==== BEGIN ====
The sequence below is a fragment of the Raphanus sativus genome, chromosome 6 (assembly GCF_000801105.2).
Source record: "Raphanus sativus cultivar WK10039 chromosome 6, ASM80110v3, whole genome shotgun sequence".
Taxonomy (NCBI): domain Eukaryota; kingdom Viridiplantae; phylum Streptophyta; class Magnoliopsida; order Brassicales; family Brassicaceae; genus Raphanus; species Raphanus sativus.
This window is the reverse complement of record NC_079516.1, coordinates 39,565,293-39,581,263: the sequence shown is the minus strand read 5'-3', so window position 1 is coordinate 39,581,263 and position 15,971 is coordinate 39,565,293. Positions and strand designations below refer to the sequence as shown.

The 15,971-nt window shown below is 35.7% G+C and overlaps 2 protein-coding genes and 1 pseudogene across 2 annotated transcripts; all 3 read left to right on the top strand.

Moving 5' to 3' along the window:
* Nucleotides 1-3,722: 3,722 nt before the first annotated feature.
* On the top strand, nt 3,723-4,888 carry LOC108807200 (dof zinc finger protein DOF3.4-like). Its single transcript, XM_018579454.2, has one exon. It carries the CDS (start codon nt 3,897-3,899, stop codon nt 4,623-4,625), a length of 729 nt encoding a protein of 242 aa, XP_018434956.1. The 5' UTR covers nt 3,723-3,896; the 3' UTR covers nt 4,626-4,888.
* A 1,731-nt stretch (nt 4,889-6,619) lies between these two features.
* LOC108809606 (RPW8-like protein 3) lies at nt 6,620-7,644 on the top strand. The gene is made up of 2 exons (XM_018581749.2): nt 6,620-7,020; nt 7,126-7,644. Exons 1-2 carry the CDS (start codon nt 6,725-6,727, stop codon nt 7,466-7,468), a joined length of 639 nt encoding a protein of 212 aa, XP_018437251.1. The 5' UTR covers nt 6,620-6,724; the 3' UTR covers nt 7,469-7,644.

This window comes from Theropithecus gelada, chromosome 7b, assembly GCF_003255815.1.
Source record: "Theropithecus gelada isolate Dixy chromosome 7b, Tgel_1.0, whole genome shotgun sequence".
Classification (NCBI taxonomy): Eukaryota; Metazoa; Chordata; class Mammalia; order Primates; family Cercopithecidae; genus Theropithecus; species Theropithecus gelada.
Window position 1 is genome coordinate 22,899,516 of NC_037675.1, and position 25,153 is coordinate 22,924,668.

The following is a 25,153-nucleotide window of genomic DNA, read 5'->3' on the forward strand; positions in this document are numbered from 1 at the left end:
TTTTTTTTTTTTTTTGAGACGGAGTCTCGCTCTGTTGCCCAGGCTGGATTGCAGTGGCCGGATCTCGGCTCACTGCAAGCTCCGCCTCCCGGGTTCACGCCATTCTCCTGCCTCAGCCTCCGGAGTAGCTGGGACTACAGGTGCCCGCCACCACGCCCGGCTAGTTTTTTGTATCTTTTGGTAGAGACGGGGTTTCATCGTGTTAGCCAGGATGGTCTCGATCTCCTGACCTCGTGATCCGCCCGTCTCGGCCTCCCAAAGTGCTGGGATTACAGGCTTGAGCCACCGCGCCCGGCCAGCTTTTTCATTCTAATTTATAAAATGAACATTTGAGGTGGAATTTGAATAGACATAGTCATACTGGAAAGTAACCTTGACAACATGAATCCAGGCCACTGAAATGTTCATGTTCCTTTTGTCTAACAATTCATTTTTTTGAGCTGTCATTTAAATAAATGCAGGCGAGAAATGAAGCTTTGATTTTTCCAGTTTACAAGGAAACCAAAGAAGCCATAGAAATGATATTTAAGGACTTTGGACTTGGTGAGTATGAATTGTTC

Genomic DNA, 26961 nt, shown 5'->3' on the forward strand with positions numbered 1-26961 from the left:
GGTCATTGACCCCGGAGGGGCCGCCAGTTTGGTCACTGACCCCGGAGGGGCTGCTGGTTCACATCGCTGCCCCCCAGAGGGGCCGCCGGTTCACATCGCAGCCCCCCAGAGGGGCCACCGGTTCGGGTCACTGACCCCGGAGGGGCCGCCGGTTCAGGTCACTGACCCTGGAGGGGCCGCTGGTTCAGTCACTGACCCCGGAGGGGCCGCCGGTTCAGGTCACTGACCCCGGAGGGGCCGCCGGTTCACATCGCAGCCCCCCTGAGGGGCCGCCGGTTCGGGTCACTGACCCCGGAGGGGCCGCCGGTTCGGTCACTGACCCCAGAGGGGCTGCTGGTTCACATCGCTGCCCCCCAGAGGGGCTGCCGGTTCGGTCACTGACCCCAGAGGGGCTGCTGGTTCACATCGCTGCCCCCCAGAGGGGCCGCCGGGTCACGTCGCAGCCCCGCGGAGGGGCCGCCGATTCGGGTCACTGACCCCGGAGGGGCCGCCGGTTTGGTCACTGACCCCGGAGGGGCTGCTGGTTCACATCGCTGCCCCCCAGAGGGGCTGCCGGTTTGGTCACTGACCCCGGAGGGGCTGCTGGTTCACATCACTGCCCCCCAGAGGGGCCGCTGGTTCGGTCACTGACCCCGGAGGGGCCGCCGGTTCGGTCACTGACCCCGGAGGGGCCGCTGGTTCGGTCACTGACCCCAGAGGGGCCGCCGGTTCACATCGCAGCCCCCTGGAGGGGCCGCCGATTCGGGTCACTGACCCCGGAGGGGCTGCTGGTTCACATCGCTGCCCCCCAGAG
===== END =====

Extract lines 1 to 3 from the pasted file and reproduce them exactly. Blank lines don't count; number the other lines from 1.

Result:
The sequence below is a fragment of the Raphanus sativus genome, chromosome 6 (assembly GCF_000801105.2).
Source record: "Raphanus sativus cultivar WK10039 chromosome 6, ASM80110v3, whole genome shotgun sequence".
Taxonomy (NCBI): domain Eukaryota; kingdom Viridiplantae; phylum Streptophyta; class Magnoliopsida; order Brassicales; family Brassicaceae; genus Raphanus; species Raphanus sativus.